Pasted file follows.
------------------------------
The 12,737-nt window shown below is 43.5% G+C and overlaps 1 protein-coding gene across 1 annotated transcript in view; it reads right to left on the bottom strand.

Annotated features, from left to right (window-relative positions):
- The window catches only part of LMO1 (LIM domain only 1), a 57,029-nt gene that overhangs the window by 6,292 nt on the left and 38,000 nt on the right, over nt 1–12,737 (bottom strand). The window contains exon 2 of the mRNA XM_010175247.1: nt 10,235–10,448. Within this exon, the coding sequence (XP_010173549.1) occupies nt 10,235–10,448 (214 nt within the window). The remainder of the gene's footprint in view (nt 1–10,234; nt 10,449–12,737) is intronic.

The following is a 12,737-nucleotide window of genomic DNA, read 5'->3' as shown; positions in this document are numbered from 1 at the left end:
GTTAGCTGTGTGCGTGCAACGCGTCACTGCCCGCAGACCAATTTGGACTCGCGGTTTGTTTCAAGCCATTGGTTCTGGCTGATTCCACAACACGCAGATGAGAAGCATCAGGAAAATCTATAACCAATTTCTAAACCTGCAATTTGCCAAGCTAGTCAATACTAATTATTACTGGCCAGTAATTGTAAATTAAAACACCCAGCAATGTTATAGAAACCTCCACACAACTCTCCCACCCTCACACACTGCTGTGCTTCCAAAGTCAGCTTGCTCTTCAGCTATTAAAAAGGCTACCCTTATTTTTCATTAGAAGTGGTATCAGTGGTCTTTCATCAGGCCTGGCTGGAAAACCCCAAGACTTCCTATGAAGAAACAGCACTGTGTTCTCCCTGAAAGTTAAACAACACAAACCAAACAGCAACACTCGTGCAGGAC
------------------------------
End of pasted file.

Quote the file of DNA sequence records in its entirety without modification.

The 12,737-nt window shown below is 43.5% G+C and overlaps 1 protein-coding gene across 1 annotated transcript in view; it reads right to left on the bottom strand.

Annotated features, from left to right (window-relative positions):
- The window catches only part of LMO1 (LIM domain only 1), a 57,029-nt gene that overhangs the window by 6,292 nt on the left and 38,000 nt on the right, over nt 1–12,737 (bottom strand). The window contains exon 2 of the mRNA XM_010175247.1: nt 10,235–10,448. Within this exon, the coding sequence (XP_010173549.1) occupies nt 10,235–10,448 (214 nt within the window). The remainder of the gene's footprint in view (nt 1–10,234; nt 10,449–12,737) is intronic.

The following is a 12,737-nucleotide window of genomic DNA, read 5'->3' as shown; positions in this document are numbered from 1 at the left end:
GTTAGCTGTGTGCGTGCAACGCGTCACTGCCCGCAGACCAATTTGGACTCGCGGTTTGTTTCAAGCCATTGGTTCTGGCTGATTCCACAACACGCAGATGAGAAGCATCAGGAAAATCTATAACCAATTTCTAAACCTGCAATTTGCCAAGCTAGTCAATACTAATTATTACTGGCCAGTAATTGTAAATTAAAACACCCAGCAATGTTATAGAAACCTCCACACAACTCTCCCACCCTCACACACTGCTGTGCTTCCAAAGTCAGCTTGCTCTTCAGCTATTAAAAAGGCTACCCTTATTTTTCATTAGAAGTGGTATCAGTGGTCTTTCATCAGGCCTGGCTGGAAAACCCCAAGACTTCCTATGAAGAAACAGCACTGTGTTCTCCCTGAAAGTTAAACAACACAAACCAAACAGCAACACTCGTGCAGGAC